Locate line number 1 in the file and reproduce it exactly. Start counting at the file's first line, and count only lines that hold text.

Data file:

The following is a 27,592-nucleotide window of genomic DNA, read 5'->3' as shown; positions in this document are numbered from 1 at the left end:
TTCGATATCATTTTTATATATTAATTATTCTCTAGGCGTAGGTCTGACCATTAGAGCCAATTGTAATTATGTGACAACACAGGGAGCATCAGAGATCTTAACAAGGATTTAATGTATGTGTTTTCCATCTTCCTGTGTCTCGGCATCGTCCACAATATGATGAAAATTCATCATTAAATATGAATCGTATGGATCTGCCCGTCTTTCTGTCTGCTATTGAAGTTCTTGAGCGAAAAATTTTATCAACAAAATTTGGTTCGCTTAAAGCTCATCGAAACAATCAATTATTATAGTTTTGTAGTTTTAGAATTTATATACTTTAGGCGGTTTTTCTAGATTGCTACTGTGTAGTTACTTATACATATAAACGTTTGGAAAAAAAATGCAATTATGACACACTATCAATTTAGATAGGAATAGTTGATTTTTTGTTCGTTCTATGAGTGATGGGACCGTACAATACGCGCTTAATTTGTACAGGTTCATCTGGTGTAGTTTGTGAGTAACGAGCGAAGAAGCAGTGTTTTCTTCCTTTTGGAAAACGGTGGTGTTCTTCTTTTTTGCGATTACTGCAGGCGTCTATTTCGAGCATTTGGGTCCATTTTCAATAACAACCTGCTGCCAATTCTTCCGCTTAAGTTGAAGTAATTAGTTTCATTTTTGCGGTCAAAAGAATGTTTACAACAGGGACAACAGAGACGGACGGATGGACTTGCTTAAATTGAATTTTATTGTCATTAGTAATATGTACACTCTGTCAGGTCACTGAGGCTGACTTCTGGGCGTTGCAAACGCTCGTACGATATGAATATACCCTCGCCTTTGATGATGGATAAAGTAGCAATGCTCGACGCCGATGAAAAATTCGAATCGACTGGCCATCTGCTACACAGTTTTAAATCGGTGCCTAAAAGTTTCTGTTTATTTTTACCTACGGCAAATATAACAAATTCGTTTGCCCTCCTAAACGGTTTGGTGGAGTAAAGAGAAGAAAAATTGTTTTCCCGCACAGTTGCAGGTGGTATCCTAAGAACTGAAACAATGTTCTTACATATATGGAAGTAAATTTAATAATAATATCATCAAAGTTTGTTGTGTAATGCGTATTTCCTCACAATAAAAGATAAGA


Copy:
The following is a 27,592-nucleotide window of genomic DNA, read 5'->3' as shown; positions in this document are numbered from 1 at the left end: